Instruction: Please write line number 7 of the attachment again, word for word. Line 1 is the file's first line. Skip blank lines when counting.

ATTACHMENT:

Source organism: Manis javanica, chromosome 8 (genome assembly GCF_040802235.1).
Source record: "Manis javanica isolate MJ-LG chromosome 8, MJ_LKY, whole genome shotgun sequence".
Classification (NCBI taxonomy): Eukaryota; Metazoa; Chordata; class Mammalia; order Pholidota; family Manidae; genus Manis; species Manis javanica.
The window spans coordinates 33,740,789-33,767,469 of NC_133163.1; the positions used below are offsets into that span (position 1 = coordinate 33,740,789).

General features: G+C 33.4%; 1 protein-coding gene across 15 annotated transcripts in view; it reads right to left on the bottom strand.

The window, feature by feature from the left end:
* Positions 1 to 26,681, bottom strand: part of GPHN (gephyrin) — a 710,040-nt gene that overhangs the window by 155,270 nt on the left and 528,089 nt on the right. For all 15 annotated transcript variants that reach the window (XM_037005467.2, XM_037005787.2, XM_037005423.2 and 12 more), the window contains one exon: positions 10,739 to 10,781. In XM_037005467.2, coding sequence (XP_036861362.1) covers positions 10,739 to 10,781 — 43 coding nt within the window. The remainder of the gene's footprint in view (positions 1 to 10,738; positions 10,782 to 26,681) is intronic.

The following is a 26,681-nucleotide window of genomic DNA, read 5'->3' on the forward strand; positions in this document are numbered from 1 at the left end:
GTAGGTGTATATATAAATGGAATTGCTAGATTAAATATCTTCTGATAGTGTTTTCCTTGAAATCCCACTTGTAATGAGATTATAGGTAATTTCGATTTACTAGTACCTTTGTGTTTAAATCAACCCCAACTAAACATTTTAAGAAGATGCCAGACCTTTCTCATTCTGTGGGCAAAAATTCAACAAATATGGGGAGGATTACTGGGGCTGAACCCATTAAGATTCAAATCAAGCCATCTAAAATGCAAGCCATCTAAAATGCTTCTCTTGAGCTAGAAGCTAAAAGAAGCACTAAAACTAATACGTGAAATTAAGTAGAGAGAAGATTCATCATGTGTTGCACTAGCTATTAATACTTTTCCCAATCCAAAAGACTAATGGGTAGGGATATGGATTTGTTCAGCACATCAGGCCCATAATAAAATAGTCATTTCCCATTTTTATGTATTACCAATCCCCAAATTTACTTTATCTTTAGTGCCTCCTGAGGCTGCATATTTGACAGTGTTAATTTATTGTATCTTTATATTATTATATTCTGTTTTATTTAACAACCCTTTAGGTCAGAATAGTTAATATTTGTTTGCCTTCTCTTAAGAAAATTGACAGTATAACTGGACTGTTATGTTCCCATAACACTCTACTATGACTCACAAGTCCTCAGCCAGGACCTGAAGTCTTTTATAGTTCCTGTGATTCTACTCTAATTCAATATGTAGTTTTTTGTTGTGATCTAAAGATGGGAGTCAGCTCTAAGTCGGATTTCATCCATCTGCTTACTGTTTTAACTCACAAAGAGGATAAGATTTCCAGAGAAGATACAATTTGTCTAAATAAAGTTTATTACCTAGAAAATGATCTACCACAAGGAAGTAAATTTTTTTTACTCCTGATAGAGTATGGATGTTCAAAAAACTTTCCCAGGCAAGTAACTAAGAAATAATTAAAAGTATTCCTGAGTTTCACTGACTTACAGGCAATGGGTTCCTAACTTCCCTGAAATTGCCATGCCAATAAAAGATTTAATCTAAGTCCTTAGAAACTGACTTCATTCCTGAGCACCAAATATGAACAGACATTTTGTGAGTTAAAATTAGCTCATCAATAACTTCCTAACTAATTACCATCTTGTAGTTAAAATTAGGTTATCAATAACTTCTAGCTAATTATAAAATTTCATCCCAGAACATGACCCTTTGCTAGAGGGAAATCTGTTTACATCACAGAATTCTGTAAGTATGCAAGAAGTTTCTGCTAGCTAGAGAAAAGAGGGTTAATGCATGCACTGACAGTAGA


* Positions 1 to 26,681, bottom strand: part of GPHN (gephyrin) — a 710,040-nt gene that overhangs the window by 155,270 nt on the left and 528,089 nt on the right. For all 15 annotated transcript variants that reach the window (XM_037005467.2, XM_037005787.2, XM_037005423.2 and 12 more), the window contains one exon: positions 10,739 to 10,781. In XM_037005467.2, coding sequence (XP_036861362.1) covers positions 10,739 to 10,781 — 43 coding nt within the window. The remainder of the gene's footprint in view (positions 1 to 10,738; positions 10,782 to 26,681) is intronic.